My preschooler is struggling with her social world. We switched her preschool about eight weeks ago, and she’s around more kids (other school was smaller) and more boys (other small class had only a few boys) than before. It’s also our first experience sending our child to spend the day with a group of kids we don’t know very well.
With Laurie Berkner’s Pandora station playing in the background, I get snippets of the day’s activities on our ride to and from school. She’s working through gender binaries, expressions of femininity, beauty standards, and social class divisions–you know, the standard roster of concerns for the preschool set.
After a few weeks of school, she started to notice differences between kids. One observation cropped up over lunch time:
Kiddo: Mommy, some friends have lunch at school. I want to have lunch at school with them. Can you sign me up for that?
We didn’t sign up for school lunch because we pack lunch, but it’s okay with me if she eats school lunch once a week. She sees some kids have something that she doesn’t have. Still, her awareness of differences between kids and the knowledge that she could “sign up” (in essence, pay up) for something surprised me.
Not only is she noticing what other kids have, she is also aware of their perceptions of her. She is already developing a looking glass self–seeing herself as others might see her. Just this week in the morning, while getting dressed:
Kiddo: I don’t want to wear those pants, Mommy.
Me: Why, honey? It’s going to be cold out and these fleecy pants will be warmer than plain leggings.
Kiddo: I don’t want to wear those because other kids don’t think they look good on me.
<Insert look of horror here>
Dressing a four-year-old with opinions is a challenge. But the idea that she would internalize outside perceptions of what she looks like in her clothing surprised me yet again. I may be (okay, I most likely am) reading too much into the situation, but this isn’t the first time I’ve argued with her about her clothes and if she’s harboring fear or anxiety about other’s perception of her, I worry for her teenage years.
And then, there are the endless conversations about “boy things” and “girl things.” In two separate conversations with my preschooler this past week, she has voiced her confusion about the kids in her class.
Several nights ago, to her father:
Kiddo: Daddy, boys can like pink and girls can like blue. (Her tone implied that she was not curious, but simply confirming a suspicion she had.)
Husband: Go tell mommy that–it will make her very happy.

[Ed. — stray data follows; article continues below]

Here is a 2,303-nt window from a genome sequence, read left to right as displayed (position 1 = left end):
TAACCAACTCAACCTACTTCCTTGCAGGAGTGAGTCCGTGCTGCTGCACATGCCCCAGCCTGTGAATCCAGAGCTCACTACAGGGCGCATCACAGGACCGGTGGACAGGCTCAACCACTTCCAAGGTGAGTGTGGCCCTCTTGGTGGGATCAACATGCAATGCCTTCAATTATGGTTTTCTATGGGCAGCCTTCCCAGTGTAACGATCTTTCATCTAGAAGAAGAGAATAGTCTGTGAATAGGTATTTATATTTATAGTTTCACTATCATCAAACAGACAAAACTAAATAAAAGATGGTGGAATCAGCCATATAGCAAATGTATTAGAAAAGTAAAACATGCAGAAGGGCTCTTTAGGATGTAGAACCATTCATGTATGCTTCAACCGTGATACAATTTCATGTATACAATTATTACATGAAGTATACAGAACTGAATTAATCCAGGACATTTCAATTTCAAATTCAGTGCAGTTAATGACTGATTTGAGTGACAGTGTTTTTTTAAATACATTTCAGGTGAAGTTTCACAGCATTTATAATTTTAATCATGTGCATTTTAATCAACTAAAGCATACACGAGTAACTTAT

On the way home after preschool recently:
Kiddo: Mommy, I want to play at Matthew’s house and I don’t care if he only has boy stuff.
Me: Honey, what do you mean by boy stuff?
Kiddo: You know, trucks and stuff.
Me: Did someone at school say that there was boy stuff? How do you know what’s boy stuff and what’s girl stuff?
Kiddo: Well, girls like princesses and boys like trucks. But, I like trucks too. And boys should try playing with princesses before they say they don’t like them.
Sociologist mom or not, there are some things (too many things, really) that I cannot control. We’ve given over to our daughters’ preferences for colors and clothing–they love pink and purple and sparkles. At the same time, we have stocked our house with “gender neutral” items like art supplies and building toys or with books that have strong female heroines. Yet, they know things about the world and about gendered expectations. Worse, they know things about standards of femininity and beauty.
How do I explain how to conform to or diverge from these expectations? I’ve already shattered some of her princess dreams. She loves to dress up in fancy dresses and stomp around in my heels, but when she pines for a “long ponytail” like the princesses in her story books, I have to shut it down. Our Semitic hair is tough to tame into those long, flowy tresses. Straight hair is not a thing for us.
Just when I start to think that I’m screwing everything up, I get a glimmer of hope. Recently one morning:
Me: Honey, was it busy when everyone was changing for swimming at school yesterday?
Kiddo: It was. The boys take karate. (I swore I’d sign her up for karate but I never did). And mommy, Alex (a girl) takes karate.
Phew. “Yes, honey,” I reply, “Girls can do karate, too.”